heart surgery

Man receives pig heart transplant in world first

A 57-year-old US man has become the first in the world to successfully receive a transplant of a genetically modified pig heart.

The surgery was carried out by a group on surgeons at the University of Maryland School of Medicine who were granted special authorisation by the U.S. Food and Drug Administration to conduct the surgery on New Year’s Eve.

It has been three days since the operation took place and the patient is said to be doing well whilst under constant monitoring.

The patient was not eligible for a donor transplant at any of the leading transplant centres that reviewed his medical records so put himself forward for the operation.

Patient, David Bennet said: “It was either die or do this transplant. I want to live. I know it’s a shot in the dark, but it’s my last choice,”, in a statement made to UMMC.

This is the first time a genetically modified animal heart has functioned within a human body without immediate rejection according to the Medical Centre.

Bartley P. Griffith, MD, who surgically transplanted the pig heart into the patient said: This was a breakthrough surgery and brings us one step closer to solving the organ shortage crisis. There are simply not enough donor human hearts available to meet the long list of potential recipients”.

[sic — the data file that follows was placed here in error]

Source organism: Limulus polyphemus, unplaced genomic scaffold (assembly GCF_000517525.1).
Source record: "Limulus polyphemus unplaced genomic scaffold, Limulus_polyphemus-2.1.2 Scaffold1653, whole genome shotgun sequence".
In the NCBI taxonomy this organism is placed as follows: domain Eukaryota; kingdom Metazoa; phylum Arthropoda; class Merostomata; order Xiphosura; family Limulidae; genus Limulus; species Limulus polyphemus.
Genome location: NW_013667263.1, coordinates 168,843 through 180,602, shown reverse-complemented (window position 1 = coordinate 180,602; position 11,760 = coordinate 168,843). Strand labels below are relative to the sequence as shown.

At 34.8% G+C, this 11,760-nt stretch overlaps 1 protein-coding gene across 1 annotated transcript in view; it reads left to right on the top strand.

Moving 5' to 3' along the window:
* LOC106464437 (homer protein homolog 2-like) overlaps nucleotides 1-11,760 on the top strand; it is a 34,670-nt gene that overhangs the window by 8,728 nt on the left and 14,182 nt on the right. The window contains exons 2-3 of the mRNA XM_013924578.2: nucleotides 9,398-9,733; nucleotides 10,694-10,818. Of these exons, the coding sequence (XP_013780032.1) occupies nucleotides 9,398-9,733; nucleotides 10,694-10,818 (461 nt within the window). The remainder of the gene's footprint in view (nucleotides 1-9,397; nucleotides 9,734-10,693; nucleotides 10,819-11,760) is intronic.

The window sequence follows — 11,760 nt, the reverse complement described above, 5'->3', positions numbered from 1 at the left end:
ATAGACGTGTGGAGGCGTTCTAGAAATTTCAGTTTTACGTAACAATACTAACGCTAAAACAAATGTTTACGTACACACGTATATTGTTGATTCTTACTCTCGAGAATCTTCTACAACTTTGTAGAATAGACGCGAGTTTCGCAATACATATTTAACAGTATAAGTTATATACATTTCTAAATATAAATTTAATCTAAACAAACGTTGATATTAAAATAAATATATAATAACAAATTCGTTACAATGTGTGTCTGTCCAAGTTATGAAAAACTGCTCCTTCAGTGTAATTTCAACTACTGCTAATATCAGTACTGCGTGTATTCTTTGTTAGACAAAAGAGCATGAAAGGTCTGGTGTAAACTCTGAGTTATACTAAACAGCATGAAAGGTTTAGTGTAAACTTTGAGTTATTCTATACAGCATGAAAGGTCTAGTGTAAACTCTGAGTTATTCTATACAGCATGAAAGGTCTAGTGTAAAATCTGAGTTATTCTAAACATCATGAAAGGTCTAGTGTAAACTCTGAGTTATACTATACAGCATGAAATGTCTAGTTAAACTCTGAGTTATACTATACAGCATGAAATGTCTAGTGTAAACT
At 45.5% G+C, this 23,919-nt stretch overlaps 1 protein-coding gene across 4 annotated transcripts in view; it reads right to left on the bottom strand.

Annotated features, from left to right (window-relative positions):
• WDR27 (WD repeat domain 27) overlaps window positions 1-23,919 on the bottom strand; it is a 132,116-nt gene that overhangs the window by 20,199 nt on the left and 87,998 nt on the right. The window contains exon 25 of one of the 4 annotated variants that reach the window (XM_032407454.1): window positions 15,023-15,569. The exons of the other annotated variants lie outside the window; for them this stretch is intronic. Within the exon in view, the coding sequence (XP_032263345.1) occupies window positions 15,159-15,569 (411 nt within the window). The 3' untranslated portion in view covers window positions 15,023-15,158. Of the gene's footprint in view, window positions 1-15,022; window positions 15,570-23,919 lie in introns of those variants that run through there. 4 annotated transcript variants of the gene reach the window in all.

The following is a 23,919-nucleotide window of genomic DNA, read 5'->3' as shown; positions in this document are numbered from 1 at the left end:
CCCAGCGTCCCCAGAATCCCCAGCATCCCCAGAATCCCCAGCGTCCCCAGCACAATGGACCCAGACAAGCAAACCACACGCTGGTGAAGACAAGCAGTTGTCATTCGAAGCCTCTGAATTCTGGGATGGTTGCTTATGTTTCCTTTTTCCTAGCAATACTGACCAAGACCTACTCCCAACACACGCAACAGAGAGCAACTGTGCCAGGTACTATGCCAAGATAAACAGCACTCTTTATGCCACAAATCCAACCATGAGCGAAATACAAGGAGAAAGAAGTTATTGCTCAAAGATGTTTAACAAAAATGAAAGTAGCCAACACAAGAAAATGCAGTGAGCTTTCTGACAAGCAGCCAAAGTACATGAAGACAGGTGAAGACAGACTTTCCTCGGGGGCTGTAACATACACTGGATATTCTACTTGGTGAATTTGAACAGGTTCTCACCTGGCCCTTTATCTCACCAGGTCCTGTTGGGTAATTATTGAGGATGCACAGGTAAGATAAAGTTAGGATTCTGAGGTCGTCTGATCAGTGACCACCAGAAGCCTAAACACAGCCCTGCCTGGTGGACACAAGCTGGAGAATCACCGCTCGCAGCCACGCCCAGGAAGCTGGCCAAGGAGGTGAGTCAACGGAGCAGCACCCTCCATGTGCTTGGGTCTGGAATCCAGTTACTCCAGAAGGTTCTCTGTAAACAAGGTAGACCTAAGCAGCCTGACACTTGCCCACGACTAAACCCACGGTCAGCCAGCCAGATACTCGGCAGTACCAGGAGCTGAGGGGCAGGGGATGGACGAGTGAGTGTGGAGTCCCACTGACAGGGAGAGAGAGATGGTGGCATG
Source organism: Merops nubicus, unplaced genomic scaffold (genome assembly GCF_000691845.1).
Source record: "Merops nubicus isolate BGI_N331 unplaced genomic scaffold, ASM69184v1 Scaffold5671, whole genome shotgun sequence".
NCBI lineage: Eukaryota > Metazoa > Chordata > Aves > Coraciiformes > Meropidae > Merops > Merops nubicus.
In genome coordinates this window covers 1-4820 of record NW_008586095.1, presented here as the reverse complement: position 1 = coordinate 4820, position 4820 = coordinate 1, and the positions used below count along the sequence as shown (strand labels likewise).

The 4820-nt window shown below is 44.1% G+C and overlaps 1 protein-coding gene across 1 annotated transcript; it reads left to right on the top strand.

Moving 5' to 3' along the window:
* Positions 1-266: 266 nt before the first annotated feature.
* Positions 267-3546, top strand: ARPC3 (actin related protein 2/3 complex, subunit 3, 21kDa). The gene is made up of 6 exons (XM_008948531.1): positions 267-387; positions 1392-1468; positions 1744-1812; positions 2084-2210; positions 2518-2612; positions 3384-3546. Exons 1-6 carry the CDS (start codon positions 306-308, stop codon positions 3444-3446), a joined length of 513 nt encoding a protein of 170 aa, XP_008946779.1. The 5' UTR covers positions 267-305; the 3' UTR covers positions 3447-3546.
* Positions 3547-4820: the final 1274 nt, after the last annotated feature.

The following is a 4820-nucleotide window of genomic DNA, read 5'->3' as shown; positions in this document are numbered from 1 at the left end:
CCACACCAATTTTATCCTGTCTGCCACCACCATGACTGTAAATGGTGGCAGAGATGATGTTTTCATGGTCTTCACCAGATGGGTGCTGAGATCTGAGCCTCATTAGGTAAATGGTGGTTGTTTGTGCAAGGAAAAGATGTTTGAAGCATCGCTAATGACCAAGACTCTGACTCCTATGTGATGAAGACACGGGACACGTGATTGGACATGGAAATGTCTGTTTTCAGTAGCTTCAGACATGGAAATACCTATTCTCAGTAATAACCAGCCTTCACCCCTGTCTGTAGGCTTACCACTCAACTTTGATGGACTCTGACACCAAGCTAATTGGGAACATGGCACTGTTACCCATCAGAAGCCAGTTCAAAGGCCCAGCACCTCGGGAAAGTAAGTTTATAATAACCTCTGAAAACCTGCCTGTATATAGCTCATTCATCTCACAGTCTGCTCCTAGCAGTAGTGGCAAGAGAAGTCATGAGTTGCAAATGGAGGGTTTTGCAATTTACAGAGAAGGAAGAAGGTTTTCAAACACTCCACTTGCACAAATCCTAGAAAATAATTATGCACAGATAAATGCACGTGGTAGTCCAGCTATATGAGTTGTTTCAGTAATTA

Animal organ transplants, also known as xenotransplantation was first tried in the 1980’s. A widely known example of this being Stephanie Fae Beaculair, more commonly referred to as ‘Baby Fae’, who received a baboon heart after being born with a fatal heart condition. The operation took place as Loma Linda University in California but was unsuccessful after a month due to the body’s immune system rejecting the foreign heart.

Pig heart valves are frequently used in heart surgeries to replace failing valves in humans, therefore leading to the use of the genetically modified pig heart.

Dr Muhammad M. Mohiuddin, MD, Professor of Surgery at UMSOM, an expert in the field said: “This is the culmination of years of highly complicated research to hone this technique in animals with survival times that have reached beyond nine months. The FDA used our data and data on the experimental pig to authorize the transplant in an end-stage heart disease patient who had no other treatment options.

The successful procedure provided valuable information to help the medical community improve this potentially life-saving method in future patients.”

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